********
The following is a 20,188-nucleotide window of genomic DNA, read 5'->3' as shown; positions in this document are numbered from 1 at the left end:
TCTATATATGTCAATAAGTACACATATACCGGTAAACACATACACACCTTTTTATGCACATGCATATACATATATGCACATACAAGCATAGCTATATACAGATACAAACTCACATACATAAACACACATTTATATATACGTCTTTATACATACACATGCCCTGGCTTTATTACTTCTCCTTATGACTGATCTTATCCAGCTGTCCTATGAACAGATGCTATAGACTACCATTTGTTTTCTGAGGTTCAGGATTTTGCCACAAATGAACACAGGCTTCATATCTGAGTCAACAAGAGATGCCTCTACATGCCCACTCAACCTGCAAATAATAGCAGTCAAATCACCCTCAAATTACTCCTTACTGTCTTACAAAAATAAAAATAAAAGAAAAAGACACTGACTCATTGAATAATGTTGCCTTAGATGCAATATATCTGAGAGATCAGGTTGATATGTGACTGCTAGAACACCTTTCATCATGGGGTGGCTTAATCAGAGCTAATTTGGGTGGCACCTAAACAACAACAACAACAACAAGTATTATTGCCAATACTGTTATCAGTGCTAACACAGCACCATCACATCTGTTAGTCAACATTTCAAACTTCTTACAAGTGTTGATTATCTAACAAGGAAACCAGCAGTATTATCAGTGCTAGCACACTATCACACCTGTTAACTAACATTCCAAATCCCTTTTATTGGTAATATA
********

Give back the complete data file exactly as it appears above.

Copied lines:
The following is a 20,188-nucleotide window of genomic DNA, read 5'->3' as shown; positions in this document are numbered from 1 at the left end:
TCTATATATGTCAATAAGTACACATATACCGGTAAACACATACACACCTTTTTATGCACATGCATATACATATATGCACATACAAGCATAGCTATATACAGATACAAACTCACATACATAAACACACATTTATATATACGTCTTTATACATACACATGCCCTGGCTTTATTACTTCTCCTTATGACTGATCTTATCCAGCTGTCCTATGAACAGATGCTATAGACTACCATTTGTTTTCTGAGGTTCAGGATTTTGCCACAAATGAACACAGGCTTCATATCTGAGTCAACAAGAGATGCCTCTACATGCCCACTCAACCTGCAAATAATAGCAGTCAAATCACCCTCAAATTACTCCTTACTGTCTTACAAAAATAAAAATAAAAGAAAAAGACACTGACTCATTGAATAATGTTGCCTTAGATGCAATATATCTGAGAGATCAGGTTGATATGTGACTGCTAGAACACCTTTCATCATGGGGTGGCTTAATCAGAGCTAATTTGGGTGGCACCTAAACAACAACAACAACAACAAGTATTATTGCCAATACTGTTATCAGTGCTAACACAGCACCATCACATCTGTTAGTCAACATTTCAAACTTCTTACAAGTGTTGATTATCTAACAAGGAAACCAGCAGTATTATCAGTGCTAGCACACTATCACACCTGTTAACTAACATTCCAAATCCCTTTTATTGGTAATATA